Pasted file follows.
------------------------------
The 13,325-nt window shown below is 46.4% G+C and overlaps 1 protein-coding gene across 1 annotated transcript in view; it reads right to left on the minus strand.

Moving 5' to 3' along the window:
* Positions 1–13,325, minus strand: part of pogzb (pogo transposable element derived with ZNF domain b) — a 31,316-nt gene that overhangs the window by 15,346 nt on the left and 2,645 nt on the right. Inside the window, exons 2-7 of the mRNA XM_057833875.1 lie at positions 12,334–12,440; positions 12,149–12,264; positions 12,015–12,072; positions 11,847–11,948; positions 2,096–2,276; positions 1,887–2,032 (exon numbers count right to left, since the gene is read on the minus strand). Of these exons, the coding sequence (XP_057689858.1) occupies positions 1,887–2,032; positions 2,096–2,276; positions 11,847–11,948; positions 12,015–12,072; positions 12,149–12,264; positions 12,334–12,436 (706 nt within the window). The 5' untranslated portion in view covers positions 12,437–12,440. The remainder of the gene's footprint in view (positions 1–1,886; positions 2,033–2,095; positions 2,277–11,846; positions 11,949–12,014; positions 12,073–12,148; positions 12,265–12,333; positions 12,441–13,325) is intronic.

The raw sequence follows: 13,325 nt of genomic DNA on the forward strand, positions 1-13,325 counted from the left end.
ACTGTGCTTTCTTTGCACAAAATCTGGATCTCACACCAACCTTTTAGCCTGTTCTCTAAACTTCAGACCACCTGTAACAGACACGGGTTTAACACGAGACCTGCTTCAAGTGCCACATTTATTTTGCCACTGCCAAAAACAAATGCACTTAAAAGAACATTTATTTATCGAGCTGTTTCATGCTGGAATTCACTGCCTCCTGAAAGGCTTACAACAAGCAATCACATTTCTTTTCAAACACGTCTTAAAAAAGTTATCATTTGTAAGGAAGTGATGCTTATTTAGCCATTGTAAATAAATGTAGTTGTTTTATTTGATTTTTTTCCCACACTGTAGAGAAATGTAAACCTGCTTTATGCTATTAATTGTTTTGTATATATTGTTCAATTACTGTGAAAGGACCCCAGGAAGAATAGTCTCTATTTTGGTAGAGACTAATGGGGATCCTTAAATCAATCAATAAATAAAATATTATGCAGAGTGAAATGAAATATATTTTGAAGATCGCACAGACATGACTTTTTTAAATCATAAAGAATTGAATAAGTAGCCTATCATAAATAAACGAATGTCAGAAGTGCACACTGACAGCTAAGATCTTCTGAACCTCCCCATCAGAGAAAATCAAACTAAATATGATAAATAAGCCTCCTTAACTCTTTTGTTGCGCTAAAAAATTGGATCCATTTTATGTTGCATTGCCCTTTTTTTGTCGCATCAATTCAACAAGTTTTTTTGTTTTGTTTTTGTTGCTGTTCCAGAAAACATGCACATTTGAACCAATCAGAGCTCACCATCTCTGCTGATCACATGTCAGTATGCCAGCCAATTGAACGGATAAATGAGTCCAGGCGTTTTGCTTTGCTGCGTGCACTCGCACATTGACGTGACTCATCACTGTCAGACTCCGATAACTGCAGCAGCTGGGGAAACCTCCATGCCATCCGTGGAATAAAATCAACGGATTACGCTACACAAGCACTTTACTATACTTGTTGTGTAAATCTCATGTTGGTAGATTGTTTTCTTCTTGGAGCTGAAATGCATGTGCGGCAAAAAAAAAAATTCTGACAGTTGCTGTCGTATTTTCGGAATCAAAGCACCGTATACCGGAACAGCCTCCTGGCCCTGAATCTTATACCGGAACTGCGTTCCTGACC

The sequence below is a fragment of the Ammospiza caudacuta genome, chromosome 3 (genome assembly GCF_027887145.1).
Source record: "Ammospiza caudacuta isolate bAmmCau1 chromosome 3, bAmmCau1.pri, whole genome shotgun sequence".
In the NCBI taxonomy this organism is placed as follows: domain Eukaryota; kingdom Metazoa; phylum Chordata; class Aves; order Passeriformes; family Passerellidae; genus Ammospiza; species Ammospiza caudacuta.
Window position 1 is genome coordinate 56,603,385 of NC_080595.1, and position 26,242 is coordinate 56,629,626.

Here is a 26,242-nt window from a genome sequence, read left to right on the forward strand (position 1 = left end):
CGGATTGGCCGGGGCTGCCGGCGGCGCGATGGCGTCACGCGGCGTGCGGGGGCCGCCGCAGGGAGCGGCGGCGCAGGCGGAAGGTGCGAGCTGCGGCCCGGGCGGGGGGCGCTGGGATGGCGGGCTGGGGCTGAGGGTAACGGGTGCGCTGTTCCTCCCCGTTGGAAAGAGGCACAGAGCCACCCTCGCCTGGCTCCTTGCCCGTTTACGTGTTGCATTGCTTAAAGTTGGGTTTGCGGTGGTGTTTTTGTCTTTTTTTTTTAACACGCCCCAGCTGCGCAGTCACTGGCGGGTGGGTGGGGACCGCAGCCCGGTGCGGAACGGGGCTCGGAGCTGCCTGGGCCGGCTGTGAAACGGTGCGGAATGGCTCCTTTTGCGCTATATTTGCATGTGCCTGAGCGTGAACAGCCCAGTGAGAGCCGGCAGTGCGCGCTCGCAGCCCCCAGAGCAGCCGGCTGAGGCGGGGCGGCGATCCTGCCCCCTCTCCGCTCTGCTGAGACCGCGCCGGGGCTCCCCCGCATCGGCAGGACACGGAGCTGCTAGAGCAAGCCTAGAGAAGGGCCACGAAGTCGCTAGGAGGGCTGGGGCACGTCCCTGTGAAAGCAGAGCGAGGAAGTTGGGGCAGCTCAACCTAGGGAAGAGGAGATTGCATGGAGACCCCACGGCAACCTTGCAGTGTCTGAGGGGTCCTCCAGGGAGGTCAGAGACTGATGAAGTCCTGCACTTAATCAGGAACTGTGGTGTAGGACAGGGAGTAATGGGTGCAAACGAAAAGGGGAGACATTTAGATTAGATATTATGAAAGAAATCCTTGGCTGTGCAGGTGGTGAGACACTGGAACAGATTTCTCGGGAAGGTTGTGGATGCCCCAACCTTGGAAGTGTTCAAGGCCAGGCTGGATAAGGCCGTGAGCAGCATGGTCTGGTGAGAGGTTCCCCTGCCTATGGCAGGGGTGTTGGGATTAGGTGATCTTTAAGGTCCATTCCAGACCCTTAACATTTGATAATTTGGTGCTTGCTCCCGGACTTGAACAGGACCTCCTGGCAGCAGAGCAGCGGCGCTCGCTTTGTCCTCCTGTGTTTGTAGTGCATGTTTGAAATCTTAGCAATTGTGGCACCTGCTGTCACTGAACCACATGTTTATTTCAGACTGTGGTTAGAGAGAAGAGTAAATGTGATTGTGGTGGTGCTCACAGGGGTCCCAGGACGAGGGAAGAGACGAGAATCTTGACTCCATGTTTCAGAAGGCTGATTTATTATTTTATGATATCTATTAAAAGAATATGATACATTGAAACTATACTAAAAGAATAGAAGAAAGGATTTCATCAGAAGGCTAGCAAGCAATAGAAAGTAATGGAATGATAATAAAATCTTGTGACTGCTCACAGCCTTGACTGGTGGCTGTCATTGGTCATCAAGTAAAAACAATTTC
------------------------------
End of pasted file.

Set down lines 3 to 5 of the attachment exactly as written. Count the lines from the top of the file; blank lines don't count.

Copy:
* Positions 1–13,325, minus strand: part of pogzb (pogo transposable element derived with ZNF domain b) — a 31,316-nt gene that overhangs the window by 15,346 nt on the left and 2,645 nt on the right. Inside the window, exons 2-7 of the mRNA XM_057833875.1 lie at positions 12,334–12,440; positions 12,149–12,264; positions 12,015–12,072; positions 11,847–11,948; positions 2,096–2,276; positions 1,887–2,032 (exon numbers count right to left, since the gene is read on the minus strand). Of these exons, the coding sequence (XP_057689858.1) occupies positions 1,887–2,032; positions 2,096–2,276; positions 11,847–11,948; positions 12,015–12,072; positions 12,149–12,264; positions 12,334–12,436 (706 nt within the window). The 5' untranslated portion in view covers positions 12,437–12,440. The remainder of the gene's footprint in view (positions 1–1,886; positions 2,033–2,095; positions 2,277–11,846; positions 11,949–12,014; positions 12,073–12,148; positions 12,265–12,333; positions 12,441–13,325) is intronic.

The raw sequence follows: 13,325 nt of genomic DNA on the forward strand, positions 1-13,325 counted from the left end.
ACTGTGCTTTCTTTGCACAAAATCTGGATCTCACACCAACCTTTTAGCCTGTTCTCTAAACTTCAGACCACCTGTAACAGACACGGGTTTAACACGAGACCTGCTTCAAGTGCCACATTTATTTTGCCACTGCCAAAAACAAATGCACTTAAAAGAACATTTATTTATCGAGCTGTTTCATGCTGGAATTCACTGCCTCCTGAAAGGCTTACAACAAGCAATCACATTTCTTTTCAAACACGTCTTAAAAAAGTTATCATTTGTAAGGAAGTGATGCTTATTTAGCCATTGTAAATAAATGTAGTTGTTTTATTTGATTTTTTTCCCACACTGTAGAGAAATGTAAACCTGCTTTATGCTATTAATTGTTTTGTATATATTGTTCAATTACTGTGAAAGGACCCCAGGAAGAATAGTCTCTATTTTGGTAGAGACTAATGGGGATCCTTAAATCAATCAATAAATAAAATATTATGCAGAGTGAAATGAAATATATTTTGAAGATCGCACAGACATGACTTTTTTAAATCATAAAGAATTGAATAAGTAGCCTATCATAAATAAACGAATGTCAGAAGTGCACACTGACAGCTAAGATCTTCTGAACCTCCCCATCAGAGAAAATCAAACTAAATATGATAAATAAGCCTCCTTAACTCTTTTGTTGCGCTAAAAAATTGGATCCATTTTATGTTGCATTGCCCTTTTTTTGTCGCATCAATTCAACAAGTTTTTTTGTTTTGTTTTTGTTGCTGTTCCAGAAAACATGCACATTTGAACCAATCAGAGCTCACCATCTCTGCTGATCACATGTCAGTATGCCAGCCAATTGAACGGATAAATGAGTCCAGGCGTTTTGCTTTGCTGCGTGCACTCGCACATTGACGTGACTCATCACTGTCAGACTCCGATAACTGCAGCAGCTGGGGAAACCTCCATGCCATCCGTGGAATAAAATCAACGGATTACGCTACACAAGCACTTTACTATACTTGTTGTGTAAATCTCATGTTGGTAGATTGTTTTCTTCTTGGAGCTGAAATGCATGTGCGGCAAAAAAAAAAATTCTGACAGTTGCTGTCGTATTTTCGGAATCAAAGCACCGTATACCGGAACAGCCTCCTGGCCCTGAATCTTATACCGGAACTGCGTTCCTGACC